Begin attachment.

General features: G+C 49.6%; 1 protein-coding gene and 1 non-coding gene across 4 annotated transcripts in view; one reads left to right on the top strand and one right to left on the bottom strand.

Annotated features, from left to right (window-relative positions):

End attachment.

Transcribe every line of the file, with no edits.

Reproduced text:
General features: G+C 49.6%; 1 protein-coding gene and 1 non-coding gene across 4 annotated transcripts in view; one reads left to right on the top strand and one right to left on the bottom strand.

Annotated features, from left to right (window-relative positions):